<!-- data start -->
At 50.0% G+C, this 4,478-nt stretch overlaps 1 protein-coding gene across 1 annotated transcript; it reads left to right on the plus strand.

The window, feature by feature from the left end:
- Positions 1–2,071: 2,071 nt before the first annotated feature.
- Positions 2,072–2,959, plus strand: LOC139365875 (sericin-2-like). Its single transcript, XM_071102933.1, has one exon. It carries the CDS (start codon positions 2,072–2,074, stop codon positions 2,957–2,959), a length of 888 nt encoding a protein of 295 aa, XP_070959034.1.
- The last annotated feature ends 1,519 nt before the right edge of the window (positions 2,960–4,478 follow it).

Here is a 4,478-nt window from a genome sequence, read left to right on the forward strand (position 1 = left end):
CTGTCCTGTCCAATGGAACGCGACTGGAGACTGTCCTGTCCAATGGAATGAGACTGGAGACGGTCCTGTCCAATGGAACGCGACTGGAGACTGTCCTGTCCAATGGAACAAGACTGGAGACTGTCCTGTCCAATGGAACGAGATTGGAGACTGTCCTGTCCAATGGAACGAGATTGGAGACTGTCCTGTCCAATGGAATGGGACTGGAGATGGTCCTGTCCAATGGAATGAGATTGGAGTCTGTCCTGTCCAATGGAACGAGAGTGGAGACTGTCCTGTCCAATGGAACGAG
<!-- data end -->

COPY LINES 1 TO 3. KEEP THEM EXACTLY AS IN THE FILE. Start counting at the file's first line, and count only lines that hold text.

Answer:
At 50.0% G+C, this 4,478-nt stretch overlaps 1 protein-coding gene across 1 annotated transcript; it reads left to right on the plus strand.

The window, feature by feature from the left end:
- Positions 1–2,071: 2,071 nt before the first annotated feature.